Perhaps the most evocative area of Discovery Point is the wardroom downstairs and the wood- panelled cabins of Scott, Shackleton and the other adventurers who took the Dundee-built research vessel to the Antarctic in 1901.
This is where they spent many cold dark, blowy winter nights, alone with their thoughts, perhaps wondering if they would ever reach home as they waited, ‘nipped’ in ice, for rescue.
Discovery came to mind when a rare 19th Century ship’s cabin bed appeared at Hall’s of Shrewsbury.
This impressive mahogany and teak bunk, with high back and side rails above a box base, was fitted with a sprung iron mattress base and seemingly original straw-filled mattress.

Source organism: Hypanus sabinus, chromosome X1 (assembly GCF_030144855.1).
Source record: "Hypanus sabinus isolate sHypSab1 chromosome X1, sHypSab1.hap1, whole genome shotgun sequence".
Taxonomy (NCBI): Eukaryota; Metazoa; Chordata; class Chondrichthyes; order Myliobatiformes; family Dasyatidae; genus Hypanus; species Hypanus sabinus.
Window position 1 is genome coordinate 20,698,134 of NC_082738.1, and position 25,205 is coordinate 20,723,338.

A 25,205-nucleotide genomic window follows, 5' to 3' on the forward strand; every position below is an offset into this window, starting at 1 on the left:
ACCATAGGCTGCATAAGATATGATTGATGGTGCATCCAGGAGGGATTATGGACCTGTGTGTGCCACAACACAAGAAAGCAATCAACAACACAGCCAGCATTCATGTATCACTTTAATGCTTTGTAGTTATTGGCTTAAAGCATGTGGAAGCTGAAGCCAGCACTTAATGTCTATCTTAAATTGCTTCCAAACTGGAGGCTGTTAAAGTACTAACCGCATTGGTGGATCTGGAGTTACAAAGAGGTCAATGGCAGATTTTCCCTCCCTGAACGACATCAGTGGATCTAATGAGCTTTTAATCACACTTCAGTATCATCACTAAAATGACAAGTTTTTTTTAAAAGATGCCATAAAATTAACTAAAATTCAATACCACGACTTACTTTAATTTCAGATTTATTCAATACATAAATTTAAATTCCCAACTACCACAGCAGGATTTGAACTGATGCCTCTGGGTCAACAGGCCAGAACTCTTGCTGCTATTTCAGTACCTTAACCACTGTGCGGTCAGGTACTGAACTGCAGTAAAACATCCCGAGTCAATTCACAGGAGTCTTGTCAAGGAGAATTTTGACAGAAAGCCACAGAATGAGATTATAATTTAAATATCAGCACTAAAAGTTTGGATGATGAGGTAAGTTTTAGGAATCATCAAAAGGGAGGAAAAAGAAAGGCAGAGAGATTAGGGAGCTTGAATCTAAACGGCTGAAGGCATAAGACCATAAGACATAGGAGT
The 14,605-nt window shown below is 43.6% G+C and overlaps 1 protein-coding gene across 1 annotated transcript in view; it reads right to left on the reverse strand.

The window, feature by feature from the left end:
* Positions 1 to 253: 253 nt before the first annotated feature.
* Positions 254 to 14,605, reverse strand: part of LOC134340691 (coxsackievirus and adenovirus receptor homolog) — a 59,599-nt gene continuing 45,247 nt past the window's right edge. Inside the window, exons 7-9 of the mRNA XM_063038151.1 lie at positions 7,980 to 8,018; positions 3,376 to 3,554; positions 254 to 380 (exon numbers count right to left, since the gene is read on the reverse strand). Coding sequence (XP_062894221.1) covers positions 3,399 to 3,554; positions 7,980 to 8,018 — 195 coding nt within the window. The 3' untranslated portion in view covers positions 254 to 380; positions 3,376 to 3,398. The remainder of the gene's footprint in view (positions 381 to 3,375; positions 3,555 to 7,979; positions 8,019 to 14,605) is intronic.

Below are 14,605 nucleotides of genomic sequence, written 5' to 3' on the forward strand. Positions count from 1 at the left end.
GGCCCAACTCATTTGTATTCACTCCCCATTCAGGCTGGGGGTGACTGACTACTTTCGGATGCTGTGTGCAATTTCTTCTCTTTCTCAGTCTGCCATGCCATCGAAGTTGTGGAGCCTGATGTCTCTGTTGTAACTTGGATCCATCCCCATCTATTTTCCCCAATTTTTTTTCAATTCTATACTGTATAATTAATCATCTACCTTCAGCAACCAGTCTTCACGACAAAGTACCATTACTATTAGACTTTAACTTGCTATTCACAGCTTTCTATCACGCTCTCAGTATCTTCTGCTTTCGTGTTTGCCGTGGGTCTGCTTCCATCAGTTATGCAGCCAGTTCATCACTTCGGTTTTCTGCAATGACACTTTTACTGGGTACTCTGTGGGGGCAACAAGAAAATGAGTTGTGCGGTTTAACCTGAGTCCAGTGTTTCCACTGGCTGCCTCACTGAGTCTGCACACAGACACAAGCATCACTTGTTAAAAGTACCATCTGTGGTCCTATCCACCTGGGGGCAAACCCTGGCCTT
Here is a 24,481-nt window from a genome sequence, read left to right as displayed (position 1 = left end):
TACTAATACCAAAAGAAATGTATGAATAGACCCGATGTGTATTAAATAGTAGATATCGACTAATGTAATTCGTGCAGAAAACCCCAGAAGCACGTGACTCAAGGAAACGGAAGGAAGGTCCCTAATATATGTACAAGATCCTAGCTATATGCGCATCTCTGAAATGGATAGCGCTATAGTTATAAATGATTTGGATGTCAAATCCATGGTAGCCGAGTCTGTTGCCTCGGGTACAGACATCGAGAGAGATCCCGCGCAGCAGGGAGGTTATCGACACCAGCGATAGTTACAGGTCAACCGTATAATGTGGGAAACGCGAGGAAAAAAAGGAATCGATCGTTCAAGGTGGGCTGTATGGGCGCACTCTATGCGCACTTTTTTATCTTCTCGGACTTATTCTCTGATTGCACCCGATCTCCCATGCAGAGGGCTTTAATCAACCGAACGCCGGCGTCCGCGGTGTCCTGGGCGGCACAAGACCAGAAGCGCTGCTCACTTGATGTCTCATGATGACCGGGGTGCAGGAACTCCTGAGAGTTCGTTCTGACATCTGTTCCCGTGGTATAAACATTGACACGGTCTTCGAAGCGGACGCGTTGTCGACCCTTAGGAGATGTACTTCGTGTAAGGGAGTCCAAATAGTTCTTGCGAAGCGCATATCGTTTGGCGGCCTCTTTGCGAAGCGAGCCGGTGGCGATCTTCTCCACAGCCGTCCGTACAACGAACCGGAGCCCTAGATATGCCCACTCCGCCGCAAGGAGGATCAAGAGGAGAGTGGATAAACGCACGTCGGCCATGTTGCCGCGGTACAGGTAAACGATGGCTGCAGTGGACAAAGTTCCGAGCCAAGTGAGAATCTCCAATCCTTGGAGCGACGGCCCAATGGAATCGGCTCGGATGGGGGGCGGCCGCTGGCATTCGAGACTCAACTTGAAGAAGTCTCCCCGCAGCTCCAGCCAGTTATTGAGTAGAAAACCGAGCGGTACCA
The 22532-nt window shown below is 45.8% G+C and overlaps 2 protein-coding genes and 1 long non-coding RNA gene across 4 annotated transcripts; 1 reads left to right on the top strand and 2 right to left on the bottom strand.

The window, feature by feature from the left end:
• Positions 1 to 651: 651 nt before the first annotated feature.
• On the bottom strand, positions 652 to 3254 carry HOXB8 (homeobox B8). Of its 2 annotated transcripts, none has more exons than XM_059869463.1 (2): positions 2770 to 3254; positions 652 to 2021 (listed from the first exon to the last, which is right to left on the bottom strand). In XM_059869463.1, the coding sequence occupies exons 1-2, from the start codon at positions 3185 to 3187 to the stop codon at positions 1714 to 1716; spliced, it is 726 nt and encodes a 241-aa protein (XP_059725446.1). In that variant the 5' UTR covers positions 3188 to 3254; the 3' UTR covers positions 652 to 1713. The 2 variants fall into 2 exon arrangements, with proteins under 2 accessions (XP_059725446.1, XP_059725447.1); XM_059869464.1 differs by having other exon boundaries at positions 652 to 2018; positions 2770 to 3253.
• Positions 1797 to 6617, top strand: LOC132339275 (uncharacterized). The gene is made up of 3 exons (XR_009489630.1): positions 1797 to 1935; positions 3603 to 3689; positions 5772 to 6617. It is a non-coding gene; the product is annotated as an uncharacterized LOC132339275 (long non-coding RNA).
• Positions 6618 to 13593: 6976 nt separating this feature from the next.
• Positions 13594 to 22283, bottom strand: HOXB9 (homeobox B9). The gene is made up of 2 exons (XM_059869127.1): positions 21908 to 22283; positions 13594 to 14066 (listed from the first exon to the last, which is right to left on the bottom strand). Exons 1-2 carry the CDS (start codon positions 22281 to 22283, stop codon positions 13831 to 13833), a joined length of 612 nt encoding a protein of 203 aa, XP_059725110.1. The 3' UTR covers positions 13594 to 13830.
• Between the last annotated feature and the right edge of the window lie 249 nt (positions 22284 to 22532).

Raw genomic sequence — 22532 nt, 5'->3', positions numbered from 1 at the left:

With a label for the retailer John Baker & Co, Ltd of London, the six-feet long bed had an alignment of short and long drawers with flush-fitting brass handles of the type often seen on campaign chests.
The bed came to auction by direct descent from Edward Beck (1803-1861), a watch-keeper on merchant sailing ships trading in the 1820s.
Beck served as an officer on many ships, going on some long voyages to North America and India. His diaries were later edited and published as The Sea Voyages of Edward Beck.
All sailors kept their goods and possessions in a sea chest of some sort, and for mates and officers it could be quite a large receptacle. When they changed ship, their chest was sent on ahead to the new posting.
A rare survivor – and one used by later generations of the Beck family as a bunk bed in student days – the cabin bed sold for £1700 against expectations of £600-£800.
Picture: Ship’s cabin bed, £1700 (Hall’s of Shrewsbury).